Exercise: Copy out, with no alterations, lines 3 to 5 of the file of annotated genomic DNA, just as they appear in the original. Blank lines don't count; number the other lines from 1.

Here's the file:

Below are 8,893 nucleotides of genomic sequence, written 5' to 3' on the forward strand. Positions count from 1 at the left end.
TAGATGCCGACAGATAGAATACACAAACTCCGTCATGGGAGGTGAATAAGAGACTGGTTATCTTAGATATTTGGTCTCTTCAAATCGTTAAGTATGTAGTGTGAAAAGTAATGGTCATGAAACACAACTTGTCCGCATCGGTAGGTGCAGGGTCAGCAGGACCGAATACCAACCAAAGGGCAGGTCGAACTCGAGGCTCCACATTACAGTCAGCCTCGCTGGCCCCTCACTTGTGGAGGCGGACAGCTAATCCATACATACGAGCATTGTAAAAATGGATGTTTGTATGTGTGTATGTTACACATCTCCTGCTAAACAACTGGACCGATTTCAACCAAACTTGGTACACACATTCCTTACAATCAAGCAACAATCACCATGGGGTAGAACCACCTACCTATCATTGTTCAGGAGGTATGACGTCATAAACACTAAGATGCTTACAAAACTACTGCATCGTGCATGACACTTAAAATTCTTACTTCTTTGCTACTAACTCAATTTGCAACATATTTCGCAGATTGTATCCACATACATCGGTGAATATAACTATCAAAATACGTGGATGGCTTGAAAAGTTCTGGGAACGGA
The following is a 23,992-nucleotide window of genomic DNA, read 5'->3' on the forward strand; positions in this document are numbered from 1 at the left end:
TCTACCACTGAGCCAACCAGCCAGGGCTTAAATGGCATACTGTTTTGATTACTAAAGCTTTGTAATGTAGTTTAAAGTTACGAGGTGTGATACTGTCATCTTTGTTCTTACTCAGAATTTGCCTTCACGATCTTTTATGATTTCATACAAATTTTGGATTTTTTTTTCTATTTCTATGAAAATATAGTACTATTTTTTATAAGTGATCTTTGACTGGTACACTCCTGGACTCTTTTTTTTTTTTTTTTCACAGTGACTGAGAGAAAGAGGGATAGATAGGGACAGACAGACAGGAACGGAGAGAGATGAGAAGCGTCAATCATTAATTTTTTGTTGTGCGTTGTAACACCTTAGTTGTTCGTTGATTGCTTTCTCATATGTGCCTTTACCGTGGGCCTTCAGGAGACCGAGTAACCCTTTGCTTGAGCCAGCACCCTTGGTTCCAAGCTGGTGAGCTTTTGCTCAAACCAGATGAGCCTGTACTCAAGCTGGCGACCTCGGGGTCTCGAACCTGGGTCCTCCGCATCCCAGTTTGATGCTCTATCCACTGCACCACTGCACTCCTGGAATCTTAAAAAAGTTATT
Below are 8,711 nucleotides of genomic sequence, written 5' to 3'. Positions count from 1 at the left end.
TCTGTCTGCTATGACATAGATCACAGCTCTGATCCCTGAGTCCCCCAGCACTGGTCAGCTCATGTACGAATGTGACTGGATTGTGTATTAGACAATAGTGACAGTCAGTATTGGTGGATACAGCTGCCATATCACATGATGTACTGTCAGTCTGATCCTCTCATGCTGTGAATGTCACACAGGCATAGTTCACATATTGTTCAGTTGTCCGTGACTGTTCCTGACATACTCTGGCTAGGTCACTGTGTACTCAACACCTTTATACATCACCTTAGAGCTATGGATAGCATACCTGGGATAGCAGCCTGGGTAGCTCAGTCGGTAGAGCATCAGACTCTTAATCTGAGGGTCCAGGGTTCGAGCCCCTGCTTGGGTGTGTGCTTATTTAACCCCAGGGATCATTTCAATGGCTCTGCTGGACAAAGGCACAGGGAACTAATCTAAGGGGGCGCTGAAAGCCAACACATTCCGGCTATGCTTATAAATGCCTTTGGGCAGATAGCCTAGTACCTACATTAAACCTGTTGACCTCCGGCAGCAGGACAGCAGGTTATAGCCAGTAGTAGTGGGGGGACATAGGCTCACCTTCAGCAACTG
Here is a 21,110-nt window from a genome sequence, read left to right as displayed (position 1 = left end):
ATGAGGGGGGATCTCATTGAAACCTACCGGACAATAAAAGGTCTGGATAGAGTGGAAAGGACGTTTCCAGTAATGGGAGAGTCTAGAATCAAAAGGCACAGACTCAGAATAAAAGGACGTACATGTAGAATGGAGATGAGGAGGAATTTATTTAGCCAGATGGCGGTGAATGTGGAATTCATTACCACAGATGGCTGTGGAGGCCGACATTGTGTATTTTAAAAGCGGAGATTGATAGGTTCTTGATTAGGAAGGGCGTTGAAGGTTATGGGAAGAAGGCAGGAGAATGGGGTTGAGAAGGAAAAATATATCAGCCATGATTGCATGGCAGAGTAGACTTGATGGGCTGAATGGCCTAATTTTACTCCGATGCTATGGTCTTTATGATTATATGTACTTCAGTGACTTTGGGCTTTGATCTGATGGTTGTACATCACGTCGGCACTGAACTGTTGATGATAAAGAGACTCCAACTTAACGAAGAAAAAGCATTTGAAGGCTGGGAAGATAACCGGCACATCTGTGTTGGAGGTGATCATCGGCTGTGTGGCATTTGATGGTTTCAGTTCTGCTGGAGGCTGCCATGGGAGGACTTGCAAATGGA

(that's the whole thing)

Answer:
The following is a 23,992-nucleotide window of genomic DNA, read 5'->3' on the forward strand; positions in this document are numbered from 1 at the left end:
TCTACCACTGAGCCAACCAGCCAGGGCTTAAATGGCATACTGTTTTGATTACTAAAGCTTTGTAATGTAGTTTAAAGTTACGAGGTGTGATACTGTCATCTTTGTTCTTACTCAGAATTTGCCTTCACGATCTTTTATGATTTCATACAAATTTTGGATTTTTTTTTCTATTTCTATGAAAATATAGTACTATTTTTTATAAGTGATCTTTGACTGGTACACTCCTGGACTCTTTTTTTTTTTTTTTTCACAGTGACTGAGAGAAAGAGGGATAGATAGGGACAGACAGACAGGAACGGAGAGAGATGAGAAGCGTCAATCATTAATTTTTTGTTGTGCGTTGTAACACCTTAGTTGTTCGTTGATTGCTTTCTCATATGTGCCTTTACCGTGGGCCTTCAGGAGACCGAGTAACCCTTTGCTTGAGCCAGCACCCTTGGTTCCAAGCTGGTGAGCTTTTGCTCAAACCAGATGAGCCTGTACTCAAGCTGGCGACCTCGGGGTCTCGAACCTGGGTCCTCCGCATCCCAGTTTGATGCTCTATCCACTGCACCACTGCACTCCTGGAATCTTAAAAAAGTTATT
Below are 8,711 nucleotides of genomic sequence, written 5' to 3'. Positions count from 1 at the left end.